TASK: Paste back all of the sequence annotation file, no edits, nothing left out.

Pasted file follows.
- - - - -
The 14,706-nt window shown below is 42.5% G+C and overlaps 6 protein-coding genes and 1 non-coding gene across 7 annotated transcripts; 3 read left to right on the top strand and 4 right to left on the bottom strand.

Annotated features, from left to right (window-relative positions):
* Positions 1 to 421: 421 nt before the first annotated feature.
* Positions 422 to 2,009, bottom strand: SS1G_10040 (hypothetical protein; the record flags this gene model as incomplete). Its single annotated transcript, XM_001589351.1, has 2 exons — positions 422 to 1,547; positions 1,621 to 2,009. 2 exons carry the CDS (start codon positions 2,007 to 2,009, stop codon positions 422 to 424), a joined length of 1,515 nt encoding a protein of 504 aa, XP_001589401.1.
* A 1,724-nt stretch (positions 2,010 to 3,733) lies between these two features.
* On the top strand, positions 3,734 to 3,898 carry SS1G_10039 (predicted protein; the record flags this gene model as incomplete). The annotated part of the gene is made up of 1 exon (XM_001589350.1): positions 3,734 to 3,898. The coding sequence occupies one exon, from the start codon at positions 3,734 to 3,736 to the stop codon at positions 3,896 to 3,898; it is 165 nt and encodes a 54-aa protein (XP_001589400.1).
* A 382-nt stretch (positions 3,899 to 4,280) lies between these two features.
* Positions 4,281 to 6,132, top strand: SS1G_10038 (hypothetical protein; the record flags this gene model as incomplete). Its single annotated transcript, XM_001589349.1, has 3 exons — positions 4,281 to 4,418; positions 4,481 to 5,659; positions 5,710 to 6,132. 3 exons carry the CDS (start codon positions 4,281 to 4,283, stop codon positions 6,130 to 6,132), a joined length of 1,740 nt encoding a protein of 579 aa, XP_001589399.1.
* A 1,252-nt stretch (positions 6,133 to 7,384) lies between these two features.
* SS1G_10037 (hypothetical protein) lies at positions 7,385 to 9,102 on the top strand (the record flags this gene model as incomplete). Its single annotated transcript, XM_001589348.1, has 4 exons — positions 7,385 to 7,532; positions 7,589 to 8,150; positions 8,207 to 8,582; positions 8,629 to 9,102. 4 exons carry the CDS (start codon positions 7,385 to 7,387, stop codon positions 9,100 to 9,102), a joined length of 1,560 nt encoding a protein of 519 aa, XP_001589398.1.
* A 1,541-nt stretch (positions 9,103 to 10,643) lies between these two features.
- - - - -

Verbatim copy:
The 14,706-nt window shown below is 42.5% G+C and overlaps 6 protein-coding genes and 1 non-coding gene across 7 annotated transcripts; 3 read left to right on the top strand and 4 right to left on the bottom strand.

Annotated features, from left to right (window-relative positions):
* Positions 1 to 421: 421 nt before the first annotated feature.
* Positions 422 to 2,009, bottom strand: SS1G_10040 (hypothetical protein; the record flags this gene model as incomplete). Its single annotated transcript, XM_001589351.1, has 2 exons — positions 422 to 1,547; positions 1,621 to 2,009. 2 exons carry the CDS (start codon positions 2,007 to 2,009, stop codon positions 422 to 424), a joined length of 1,515 nt encoding a protein of 504 aa, XP_001589401.1.
* A 1,724-nt stretch (positions 2,010 to 3,733) lies between these two features.
* On the top strand, positions 3,734 to 3,898 carry SS1G_10039 (predicted protein; the record flags this gene model as incomplete). The annotated part of the gene is made up of 1 exon (XM_001589350.1): positions 3,734 to 3,898. The coding sequence occupies one exon, from the start codon at positions 3,734 to 3,736 to the stop codon at positions 3,896 to 3,898; it is 165 nt and encodes a 54-aa protein (XP_001589400.1).
* A 382-nt stretch (positions 3,899 to 4,280) lies between these two features.
* Positions 4,281 to 6,132, top strand: SS1G_10038 (hypothetical protein; the record flags this gene model as incomplete). Its single annotated transcript, XM_001589349.1, has 3 exons — positions 4,281 to 4,418; positions 4,481 to 5,659; positions 5,710 to 6,132. 3 exons carry the CDS (start codon positions 4,281 to 4,283, stop codon positions 6,130 to 6,132), a joined length of 1,740 nt encoding a protein of 579 aa, XP_001589399.1.
* A 1,252-nt stretch (positions 6,133 to 7,384) lies between these two features.
* SS1G_10037 (hypothetical protein) lies at positions 7,385 to 9,102 on the top strand (the record flags this gene model as incomplete). Its single annotated transcript, XM_001589348.1, has 4 exons — positions 7,385 to 7,532; positions 7,589 to 8,150; positions 8,207 to 8,582; positions 8,629 to 9,102. 4 exons carry the CDS (start codon positions 7,385 to 7,387, stop codon positions 9,100 to 9,102), a joined length of 1,560 nt encoding a protein of 519 aa, XP_001589398.1.
* A 1,541-nt stretch (positions 9,103 to 10,643) lies between these two features.